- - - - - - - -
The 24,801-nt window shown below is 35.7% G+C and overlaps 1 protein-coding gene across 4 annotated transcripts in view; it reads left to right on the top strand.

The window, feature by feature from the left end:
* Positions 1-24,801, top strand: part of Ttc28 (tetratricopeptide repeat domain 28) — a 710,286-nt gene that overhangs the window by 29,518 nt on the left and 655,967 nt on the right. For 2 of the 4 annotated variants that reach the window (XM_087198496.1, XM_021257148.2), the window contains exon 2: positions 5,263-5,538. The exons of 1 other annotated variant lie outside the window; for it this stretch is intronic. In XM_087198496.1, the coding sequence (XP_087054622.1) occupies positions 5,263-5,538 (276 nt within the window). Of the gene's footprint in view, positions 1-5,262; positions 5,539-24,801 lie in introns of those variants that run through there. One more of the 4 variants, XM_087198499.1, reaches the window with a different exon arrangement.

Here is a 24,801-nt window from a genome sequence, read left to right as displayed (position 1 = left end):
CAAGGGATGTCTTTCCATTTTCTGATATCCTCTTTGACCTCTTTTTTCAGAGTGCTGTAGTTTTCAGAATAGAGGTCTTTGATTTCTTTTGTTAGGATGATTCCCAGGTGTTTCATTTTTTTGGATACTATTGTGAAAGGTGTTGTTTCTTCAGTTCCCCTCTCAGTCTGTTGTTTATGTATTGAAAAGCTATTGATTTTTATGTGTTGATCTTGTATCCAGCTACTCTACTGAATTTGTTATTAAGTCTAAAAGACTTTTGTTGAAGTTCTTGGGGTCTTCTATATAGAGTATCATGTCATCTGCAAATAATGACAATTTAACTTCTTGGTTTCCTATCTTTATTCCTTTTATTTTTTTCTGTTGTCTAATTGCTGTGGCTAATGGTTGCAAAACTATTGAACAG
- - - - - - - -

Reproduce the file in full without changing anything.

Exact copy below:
The 24,801-nt window shown below is 35.7% G+C and overlaps 1 protein-coding gene across 4 annotated transcripts in view; it reads left to right on the top strand.

The window, feature by feature from the left end:
* Positions 1-24,801, top strand: part of Ttc28 (tetratricopeptide repeat domain 28) — a 710,286-nt gene that overhangs the window by 29,518 nt on the left and 655,967 nt on the right. For 2 of the 4 annotated variants that reach the window (XM_087198496.1, XM_021257148.2), the window contains exon 2: positions 5,263-5,538. The exons of 1 other annotated variant lie outside the window; for it this stretch is intronic. In XM_087198496.1, the coding sequence (XP_087054622.1) occupies positions 5,263-5,538 (276 nt within the window). Of the gene's footprint in view, positions 1-5,262; positions 5,539-24,801 lie in introns of those variants that run through there. One more of the 4 variants, XM_087198499.1, reaches the window with a different exon arrangement.

Here is a 24,801-nt window from a genome sequence, read left to right as displayed (position 1 = left end):
CAAGGGATGTCTTTCCATTTTCTGATATCCTCTTTGACCTCTTTTTTCAGAGTGCTGTAGTTTTCAGAATAGAGGTCTTTGATTTCTTTTGTTAGGATGATTCCCAGGTGTTTCATTTTTTTGGATACTATTGTGAAAGGTGTTGTTTCTTCAGTTCCCCTCTCAGTCTGTTGTTTATGTATTGAAAAGCTATTGATTTTTATGTGTTGATCTTGTATCCAGCTACTCTACTGAATTTGTTATTAAGTCTAAAAGACTTTTGTTGAAGTTCTTGGGGTCTTCTATATAGAGTATCATGTCATCTGCAAATAATGACAATTTAACTTCTTGGTTTCCTATCTTTATTCCTTTTATTTTTTTCTGTTGTCTAATTGCTGTGGCTAATGGTTGCAAAACTATTGAACAG